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Episode 1: Palliative Care

Alongside the common fear of dying alone, many patients fear suffering at the end of life. This first episode of The Talk looks at the often misunderstood field of palliative care as an option for addressing pain and helping patients define their goals of care. Physicians discuss common misperceptions about what palliative care offers and suggestions for initiating earlier conversations with patients and families about the benefits of palliative care during the complete trajectory of an illness.


Palliative care is often incorrectly assumed to mean an automatic end to medical treatment of a disease or “giving up” when, in fact, it can be used alongside treatment as a way to minimize discomfort. Christina Ritchie, a geriatrician and palliative care physician in San Francisco, clarifies that the aim of palliative care is to “help people live as well as they can for as long as they can,” by addressing symptoms, suffering and distress.


Given the shortage of board-certified hospice and palliative medicine specialists in California and the aging California population, nursing home and hospice director Karl Steinberg believes “we need to deputize the primary care workforce – family physicians, internists, nurse practitioners and PAs – to carry some of that burden of this huge patient population who are in need of palliative care services.”


With some additional training in communication skills and pain management, family physicians may be especially suited to take on this task given their core belief in the importance of communication and trust within the doctor/patient relationship. Retired family physician Bo Greaves agrees that “palliative care is the most important thing for family medicine to evolve into.”


Physicians in a variety of practice settings share tips on how to facilitate conversations about palliative care with patients and families, as well as the benefits and challenges of implementing palliative care into an existing primary care practice.


Discussions about palliative care may be prompted by a serious or terminal diagnosis. When giving such a diagnosis, physicians should keep in mind that patients may not hear much more than the first few words. They share helpful techniques for giving bad news, helping patients make decisions around course of treatment and focusing on what outcomes are important to them. These conversations can help determine what patients are both willing and unwilling to go through to reach these goals and thereby guide the course of care.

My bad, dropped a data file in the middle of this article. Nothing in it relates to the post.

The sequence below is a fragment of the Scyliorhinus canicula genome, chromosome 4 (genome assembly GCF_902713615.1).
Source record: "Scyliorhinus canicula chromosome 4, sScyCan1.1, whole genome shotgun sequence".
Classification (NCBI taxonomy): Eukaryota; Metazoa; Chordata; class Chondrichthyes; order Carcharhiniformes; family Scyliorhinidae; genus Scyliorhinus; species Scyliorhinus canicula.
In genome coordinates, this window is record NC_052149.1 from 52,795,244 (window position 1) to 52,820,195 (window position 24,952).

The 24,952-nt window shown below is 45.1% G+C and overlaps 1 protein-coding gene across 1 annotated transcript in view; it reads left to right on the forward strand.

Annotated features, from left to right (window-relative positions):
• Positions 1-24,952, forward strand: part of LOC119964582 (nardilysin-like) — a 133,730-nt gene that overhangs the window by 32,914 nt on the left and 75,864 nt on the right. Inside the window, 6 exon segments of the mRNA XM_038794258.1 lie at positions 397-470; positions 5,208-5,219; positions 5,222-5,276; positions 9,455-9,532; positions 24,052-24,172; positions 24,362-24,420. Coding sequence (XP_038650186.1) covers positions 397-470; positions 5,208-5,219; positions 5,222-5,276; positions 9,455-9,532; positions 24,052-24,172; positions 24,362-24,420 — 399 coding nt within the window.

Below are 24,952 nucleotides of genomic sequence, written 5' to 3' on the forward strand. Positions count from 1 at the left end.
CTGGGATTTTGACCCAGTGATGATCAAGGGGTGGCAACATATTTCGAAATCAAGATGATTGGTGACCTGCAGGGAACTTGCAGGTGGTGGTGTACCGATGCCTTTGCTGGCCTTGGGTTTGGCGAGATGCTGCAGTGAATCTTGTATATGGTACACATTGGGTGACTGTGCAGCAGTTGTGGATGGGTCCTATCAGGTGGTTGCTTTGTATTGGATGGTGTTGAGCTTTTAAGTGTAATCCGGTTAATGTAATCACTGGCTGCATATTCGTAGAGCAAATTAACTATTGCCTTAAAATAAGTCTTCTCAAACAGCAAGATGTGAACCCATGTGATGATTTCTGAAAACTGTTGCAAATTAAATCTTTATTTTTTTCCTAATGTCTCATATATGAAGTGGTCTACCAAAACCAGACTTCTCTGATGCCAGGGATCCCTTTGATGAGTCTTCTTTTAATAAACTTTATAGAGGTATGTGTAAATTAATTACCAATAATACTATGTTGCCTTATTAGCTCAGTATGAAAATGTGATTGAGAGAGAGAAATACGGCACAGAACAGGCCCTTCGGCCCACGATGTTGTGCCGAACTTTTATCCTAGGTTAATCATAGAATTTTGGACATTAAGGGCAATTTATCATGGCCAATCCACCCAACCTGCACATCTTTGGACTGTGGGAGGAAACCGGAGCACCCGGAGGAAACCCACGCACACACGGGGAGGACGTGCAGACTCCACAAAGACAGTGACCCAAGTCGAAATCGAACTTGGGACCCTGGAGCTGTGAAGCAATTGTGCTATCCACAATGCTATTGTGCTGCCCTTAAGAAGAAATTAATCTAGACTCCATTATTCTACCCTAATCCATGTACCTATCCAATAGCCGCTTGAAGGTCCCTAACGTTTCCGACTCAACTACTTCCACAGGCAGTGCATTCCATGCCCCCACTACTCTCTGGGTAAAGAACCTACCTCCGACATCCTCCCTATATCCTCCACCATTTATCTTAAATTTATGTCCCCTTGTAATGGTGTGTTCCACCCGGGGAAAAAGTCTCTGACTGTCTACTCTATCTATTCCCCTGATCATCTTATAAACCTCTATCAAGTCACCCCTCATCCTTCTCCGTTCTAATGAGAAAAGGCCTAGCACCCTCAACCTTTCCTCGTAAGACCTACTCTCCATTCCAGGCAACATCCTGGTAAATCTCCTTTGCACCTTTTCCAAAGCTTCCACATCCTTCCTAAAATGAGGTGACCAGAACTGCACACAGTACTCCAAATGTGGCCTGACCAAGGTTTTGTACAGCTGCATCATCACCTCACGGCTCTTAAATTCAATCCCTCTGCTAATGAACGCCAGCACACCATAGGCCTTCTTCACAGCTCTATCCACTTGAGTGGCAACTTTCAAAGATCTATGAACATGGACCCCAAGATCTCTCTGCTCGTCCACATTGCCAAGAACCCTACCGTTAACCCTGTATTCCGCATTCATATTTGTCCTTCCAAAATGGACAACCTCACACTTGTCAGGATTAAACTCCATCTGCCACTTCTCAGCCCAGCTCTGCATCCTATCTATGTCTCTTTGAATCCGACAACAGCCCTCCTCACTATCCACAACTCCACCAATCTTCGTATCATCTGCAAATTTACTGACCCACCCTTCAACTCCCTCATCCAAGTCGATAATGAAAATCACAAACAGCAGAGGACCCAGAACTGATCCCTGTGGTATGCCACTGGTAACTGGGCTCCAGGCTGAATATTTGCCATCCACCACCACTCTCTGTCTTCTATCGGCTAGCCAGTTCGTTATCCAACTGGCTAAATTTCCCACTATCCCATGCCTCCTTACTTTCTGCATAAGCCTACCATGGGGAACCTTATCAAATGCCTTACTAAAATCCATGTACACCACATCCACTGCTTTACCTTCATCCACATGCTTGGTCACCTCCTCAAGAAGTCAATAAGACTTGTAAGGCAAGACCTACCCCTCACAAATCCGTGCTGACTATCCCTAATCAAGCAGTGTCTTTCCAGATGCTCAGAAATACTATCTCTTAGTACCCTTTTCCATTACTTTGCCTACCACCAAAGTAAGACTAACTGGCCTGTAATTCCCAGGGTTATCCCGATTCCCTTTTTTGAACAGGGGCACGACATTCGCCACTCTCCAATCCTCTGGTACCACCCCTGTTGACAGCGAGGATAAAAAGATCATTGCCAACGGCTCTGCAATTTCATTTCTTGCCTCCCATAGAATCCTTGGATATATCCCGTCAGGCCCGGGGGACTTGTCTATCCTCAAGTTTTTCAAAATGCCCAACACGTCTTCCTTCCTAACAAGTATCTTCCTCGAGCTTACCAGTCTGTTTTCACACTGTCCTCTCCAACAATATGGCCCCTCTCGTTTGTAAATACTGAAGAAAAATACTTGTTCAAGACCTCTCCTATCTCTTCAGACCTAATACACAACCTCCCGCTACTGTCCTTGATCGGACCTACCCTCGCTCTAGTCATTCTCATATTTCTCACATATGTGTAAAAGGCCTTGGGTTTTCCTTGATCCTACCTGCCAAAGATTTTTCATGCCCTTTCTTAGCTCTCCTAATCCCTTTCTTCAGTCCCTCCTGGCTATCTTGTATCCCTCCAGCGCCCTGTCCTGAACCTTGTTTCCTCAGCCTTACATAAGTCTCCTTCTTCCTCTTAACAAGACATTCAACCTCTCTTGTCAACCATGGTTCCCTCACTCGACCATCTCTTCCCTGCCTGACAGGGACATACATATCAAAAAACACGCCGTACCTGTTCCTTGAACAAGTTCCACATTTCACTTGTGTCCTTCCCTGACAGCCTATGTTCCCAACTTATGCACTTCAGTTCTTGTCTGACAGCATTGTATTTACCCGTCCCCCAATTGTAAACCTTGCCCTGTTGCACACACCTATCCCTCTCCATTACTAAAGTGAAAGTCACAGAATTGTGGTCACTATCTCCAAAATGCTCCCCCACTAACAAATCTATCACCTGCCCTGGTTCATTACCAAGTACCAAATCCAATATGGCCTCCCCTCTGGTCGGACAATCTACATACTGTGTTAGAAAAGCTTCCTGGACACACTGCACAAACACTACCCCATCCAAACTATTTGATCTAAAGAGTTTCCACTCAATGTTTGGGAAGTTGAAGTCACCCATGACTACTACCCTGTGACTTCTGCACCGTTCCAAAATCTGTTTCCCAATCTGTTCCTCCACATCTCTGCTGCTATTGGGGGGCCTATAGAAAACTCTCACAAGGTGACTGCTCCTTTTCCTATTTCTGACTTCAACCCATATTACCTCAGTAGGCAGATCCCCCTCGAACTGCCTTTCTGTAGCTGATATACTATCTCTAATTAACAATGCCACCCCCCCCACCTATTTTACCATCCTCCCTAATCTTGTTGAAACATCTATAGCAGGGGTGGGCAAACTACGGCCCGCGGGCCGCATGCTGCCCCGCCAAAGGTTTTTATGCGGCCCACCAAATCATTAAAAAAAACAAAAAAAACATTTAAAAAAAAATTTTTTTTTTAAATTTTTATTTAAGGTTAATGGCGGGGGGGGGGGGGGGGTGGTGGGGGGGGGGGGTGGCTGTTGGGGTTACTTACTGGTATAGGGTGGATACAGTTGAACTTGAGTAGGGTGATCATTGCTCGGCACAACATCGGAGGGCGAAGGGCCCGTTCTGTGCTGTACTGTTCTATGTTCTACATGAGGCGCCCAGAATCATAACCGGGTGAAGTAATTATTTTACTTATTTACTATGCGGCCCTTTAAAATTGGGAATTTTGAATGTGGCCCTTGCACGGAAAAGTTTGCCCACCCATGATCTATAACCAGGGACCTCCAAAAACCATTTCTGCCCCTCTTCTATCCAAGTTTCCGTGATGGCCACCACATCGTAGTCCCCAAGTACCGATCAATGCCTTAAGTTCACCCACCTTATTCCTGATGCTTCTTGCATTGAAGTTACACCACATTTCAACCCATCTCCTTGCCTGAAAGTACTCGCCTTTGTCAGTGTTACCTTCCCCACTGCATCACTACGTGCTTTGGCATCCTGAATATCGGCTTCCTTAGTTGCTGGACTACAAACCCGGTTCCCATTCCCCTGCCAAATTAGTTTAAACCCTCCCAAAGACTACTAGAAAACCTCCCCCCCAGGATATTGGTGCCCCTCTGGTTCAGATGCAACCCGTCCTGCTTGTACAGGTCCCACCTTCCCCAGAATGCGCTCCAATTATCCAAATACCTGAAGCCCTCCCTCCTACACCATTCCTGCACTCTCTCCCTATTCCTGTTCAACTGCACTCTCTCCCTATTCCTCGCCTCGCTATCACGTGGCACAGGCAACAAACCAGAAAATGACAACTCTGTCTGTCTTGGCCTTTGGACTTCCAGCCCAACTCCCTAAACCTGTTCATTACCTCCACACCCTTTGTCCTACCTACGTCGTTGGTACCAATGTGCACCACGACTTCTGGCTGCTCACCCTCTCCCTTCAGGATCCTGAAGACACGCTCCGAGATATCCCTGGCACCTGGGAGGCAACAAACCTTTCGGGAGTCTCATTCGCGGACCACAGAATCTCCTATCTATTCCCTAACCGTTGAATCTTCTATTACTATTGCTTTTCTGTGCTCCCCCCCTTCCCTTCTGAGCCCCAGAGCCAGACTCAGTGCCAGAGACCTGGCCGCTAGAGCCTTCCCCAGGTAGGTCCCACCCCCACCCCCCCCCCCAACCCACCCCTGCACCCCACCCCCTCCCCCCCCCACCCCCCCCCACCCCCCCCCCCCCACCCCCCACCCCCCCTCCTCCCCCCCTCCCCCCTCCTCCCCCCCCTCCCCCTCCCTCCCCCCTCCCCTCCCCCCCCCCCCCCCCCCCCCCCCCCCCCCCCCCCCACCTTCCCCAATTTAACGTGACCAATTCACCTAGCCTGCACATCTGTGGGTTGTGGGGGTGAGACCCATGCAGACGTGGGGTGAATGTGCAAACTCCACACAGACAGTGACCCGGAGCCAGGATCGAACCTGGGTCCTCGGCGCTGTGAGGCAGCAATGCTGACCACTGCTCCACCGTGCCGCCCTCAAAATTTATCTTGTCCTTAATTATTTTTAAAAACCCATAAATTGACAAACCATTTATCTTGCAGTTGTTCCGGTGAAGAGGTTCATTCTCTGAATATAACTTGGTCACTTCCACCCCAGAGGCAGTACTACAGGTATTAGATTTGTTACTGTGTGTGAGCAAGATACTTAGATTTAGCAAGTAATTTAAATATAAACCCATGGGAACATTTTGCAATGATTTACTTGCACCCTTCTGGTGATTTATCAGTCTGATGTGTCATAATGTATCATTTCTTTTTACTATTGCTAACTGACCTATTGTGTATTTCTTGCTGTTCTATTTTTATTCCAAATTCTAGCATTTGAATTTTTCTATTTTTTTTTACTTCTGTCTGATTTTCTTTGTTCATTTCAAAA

Dr. Ritchie encourages physicians not to underestimate the power of remaining quiet after a serious diagnosis. Palliative care physician Gregg VandeKieft often follows a diagnosis with an intentionally open-ended question: “one of the first questions I always ask a patient and their family is ‘what do you understand about your situation?’” These communication approaches can help build trust and encourage patient and family engagement.


In addition to addressing specific symptoms, palliative care offers an opportunity to help patients define what quality of life means to them and to articulate their specific goals for the time they have left. These goals may be physiological – to avoid pain, incontinence or immobility – as well as psychological or emotional – to repair a relationship, attend a loved one’s graduation or milestone event. Conversations about palliative care can help clarify what these goals are and how, in turn, to design a care plan to best honor those wishes.


Family physician Chris Flores observes that, “We have a tendency in medicine to view a terminal diagnosis as a failure of medical care, to view that as a hopeless situation,” but encourages physicians to consider the possibility that patients can experience great happiness and joy even in their final months of life. Palliative care conversations may help make that possible.


For more information on palliative care, CAFP recommends the following resources: